Tuesday, December 11, 2007

Mmm, mmm, good!

...for the bacteriophilic, at least! The latest on probiotics from AP (WSJ, A23):

CHICAGO -- Bugs in baby food? Microbes in your milkshake? This isn't the latest tainted-food scare -- it is a growing trend in foods designed to boost health, not make you sick.

These products contain probiotics, or "friendly" bacteria similar to those found in the human digestive system. There are supplement pills, yogurts, smoothies, snack bars and cereals, even baby formula and chocolate.

The foods are spreading on grocery-store shelves and dairy cases. They come with vague claims of "regulating your digestive health" or "strengthening your body's defenses."

Experts say probiotics, popular in Europe, Asia and South America, are generally safe, and in some cases might be helpful. It is a hot new area, reflecting a growing interest in how naturally occurring intestinal bacteria affect health. Scientists will discuss advances this week at a U.S. National Institutes of Health conference.

This year, more than 150 probiotic and prebiotic foods were introduced in the U.S.

Given that only about 3% of ALL bacteria/viruses/miscellaneous other microbiota discovered in the past century or two are dangerous to humans, this should not surprise anyone. Each of us is living in a sea of bacteria etc. There are more bugs in your mouth than there are people in the world! (this will be even more true if the enviro-Nazis have their way: see here and here and here and here)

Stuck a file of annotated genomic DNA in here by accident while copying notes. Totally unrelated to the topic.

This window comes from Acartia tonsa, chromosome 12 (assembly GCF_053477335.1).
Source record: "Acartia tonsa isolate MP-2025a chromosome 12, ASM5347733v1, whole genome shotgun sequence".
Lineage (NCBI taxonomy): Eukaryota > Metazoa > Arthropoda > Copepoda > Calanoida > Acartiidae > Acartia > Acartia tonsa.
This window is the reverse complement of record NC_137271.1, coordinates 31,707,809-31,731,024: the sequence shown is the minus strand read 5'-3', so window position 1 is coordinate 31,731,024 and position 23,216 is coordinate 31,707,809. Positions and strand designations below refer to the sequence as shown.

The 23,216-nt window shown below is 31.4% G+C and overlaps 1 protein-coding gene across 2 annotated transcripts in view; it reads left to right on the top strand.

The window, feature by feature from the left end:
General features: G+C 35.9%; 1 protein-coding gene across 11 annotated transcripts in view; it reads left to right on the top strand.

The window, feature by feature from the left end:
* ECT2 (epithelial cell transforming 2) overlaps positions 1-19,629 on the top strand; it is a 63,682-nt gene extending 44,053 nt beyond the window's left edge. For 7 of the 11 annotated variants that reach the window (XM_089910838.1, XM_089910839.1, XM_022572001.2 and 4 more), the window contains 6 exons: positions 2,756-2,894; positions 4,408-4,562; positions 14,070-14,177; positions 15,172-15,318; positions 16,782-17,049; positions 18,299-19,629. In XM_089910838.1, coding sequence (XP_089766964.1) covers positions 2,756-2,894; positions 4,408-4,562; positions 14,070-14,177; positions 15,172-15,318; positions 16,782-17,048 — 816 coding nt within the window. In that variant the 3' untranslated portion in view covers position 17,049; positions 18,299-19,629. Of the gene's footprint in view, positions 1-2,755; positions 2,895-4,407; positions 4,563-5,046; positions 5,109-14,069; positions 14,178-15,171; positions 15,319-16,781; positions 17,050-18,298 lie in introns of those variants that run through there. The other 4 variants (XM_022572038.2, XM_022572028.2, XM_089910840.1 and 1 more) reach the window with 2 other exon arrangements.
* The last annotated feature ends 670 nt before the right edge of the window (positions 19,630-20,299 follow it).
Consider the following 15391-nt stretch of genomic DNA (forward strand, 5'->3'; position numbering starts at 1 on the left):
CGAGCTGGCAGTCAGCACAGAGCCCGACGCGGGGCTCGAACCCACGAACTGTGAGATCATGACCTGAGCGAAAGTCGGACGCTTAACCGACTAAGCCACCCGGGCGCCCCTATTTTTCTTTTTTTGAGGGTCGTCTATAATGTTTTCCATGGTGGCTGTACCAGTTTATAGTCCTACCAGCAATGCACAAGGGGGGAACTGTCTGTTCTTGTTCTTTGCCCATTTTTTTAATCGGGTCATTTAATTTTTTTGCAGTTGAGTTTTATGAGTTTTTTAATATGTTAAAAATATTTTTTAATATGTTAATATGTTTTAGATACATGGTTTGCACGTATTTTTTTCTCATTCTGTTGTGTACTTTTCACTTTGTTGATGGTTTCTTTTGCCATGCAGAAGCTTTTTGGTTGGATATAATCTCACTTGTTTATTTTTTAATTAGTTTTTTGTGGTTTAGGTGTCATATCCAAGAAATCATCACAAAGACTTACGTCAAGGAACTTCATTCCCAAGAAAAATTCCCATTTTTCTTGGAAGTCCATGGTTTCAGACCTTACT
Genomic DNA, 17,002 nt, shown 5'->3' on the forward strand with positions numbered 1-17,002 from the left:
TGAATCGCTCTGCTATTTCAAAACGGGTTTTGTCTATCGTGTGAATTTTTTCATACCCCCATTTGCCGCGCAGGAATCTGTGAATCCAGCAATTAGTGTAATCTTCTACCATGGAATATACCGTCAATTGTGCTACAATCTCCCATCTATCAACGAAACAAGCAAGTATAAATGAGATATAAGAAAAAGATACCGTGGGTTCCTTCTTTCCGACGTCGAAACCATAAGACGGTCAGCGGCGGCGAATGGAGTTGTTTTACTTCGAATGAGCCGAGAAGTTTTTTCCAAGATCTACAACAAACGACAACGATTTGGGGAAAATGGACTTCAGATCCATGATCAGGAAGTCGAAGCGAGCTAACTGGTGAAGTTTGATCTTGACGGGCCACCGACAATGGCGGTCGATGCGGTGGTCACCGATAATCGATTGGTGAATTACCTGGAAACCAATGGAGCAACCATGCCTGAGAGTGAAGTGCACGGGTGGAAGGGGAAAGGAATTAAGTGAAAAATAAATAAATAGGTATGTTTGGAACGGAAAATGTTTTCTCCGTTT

2 comments:

Aurora said...

Hannah, you won't believe this but I've got friends (scientific researchers) who are into the whole intestinal bug stuff and have been for about 10 years. He's been talking about it back when everyone thought he was kind of nuts. It's his field. He said that if you got the feces of a very healthy person and put it in the bowel (clean) of another person that the second person would receive the benefits. He also formulated an acidophilus (sp?) which can bypass the acids of the stomach and do some real good rather than the yogurt type which doesn't make it all the way intact.
Thanks for the link by the way.

Hannah J said...

Absolutely, Aurora! I published this mainly as a microbiology awareness post, since so many people (excluding yourself and your friends, of course) know absolutely nothing about the billions of good bacteria we encounter every day.

If you can, send some permalinks to some of his research! It sounds very interesting.

Yes, it's acidophilus. For now, I'm just eating my yogurt...